A Student’s Assessment of Italian Culture

Written by Phillip November 30, 2015

Art on the streets of Florence

Fish that clean your feet! (Venezia, Italy)

San Marino, Italy

Cinque Terre, Italy

The History of Italy

Something that I can appreciate about Italy is the rich history behind each city. Within each of the major cities, there is a piece of history from a different era of time. Rome has the ancient times, Naples has Sotterranea (underground bomb shelter and aqueduct) used during WWII, Venice has the Venetian Empire, Florence has the Renaissance, and Sicily has rich history as well. Exploring the history and art in Italy has been a magnificent experience. The food is rarely expensive and usually delicious. It will be quite a challenge to go back to the U.S. after traveling here for so long.

The Mindset of Italy

Their rich history brings me to my next topic: the mindset behind the culture. I have met many Italians while traveling, I’ve sat at the dinner table with them, and I’ve made some lifelong Italian friends along the way. I’ve begun to notice that our main difference is our perception of time.  Italians bask in the glow of the past because they have one of the most eventful histories of any country in the world. Americans do a 180 and look towards the future. The Italians will say it’s because we don’t have much of a past, almost in a joking manner. They take pride in every small detail of their history, as if it defines the current state of their country.

Italian Mannerisms

Their perception of time also contributes to their current mannerisms. Between the use of public transportation, dining experiences, and hours of business operation, I have noticed that they do not much effort into doing things in a timely fashion. But they can make a delicious pizza in 7 minutes or less!  Things are just much more slow-paced in this country, and they will acknowledge this as well.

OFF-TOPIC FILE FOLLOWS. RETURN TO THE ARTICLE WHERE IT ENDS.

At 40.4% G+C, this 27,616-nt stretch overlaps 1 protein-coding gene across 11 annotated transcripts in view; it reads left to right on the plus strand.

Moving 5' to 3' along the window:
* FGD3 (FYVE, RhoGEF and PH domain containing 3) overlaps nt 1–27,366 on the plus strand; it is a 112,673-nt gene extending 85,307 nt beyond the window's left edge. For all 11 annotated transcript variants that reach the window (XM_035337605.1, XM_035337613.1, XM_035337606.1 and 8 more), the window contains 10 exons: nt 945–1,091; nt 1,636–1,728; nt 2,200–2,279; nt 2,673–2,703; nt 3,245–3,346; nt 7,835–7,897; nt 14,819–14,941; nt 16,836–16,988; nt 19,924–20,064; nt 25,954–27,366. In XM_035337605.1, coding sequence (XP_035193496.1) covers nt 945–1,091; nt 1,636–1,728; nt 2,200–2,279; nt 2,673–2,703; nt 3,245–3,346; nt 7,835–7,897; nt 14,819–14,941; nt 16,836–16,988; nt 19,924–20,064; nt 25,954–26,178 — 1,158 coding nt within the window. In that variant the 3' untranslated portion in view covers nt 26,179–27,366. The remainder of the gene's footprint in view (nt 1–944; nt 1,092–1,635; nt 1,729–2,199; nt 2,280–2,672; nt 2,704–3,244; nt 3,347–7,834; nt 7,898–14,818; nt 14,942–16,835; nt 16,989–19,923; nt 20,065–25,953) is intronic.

Another thing I have noticed is the lack of young people outside of big cities. Unless you are traveling in one of the five major cities of Italy, you won’t see a lot of people below the age of 25 or 30. In recent years, modern Italian families haven’t been producing many children and it is said that they are in danger of losing their culture because they are shrinking in numbers.

Lack of Variety in Food

Authentic Italian food is to die for, right? It is. But once you have had it every day for months on end, it can start to lose its flare. With each Italian city I traveled to, I’ve started to notice the lack of diversity in their food. There are dozens of Italian cafes and restaurants but I didn’t see a lot of food from other parts of the world, not even other countries in Europe! They enjoy their own language, food, mannerisms and take pride in their culture.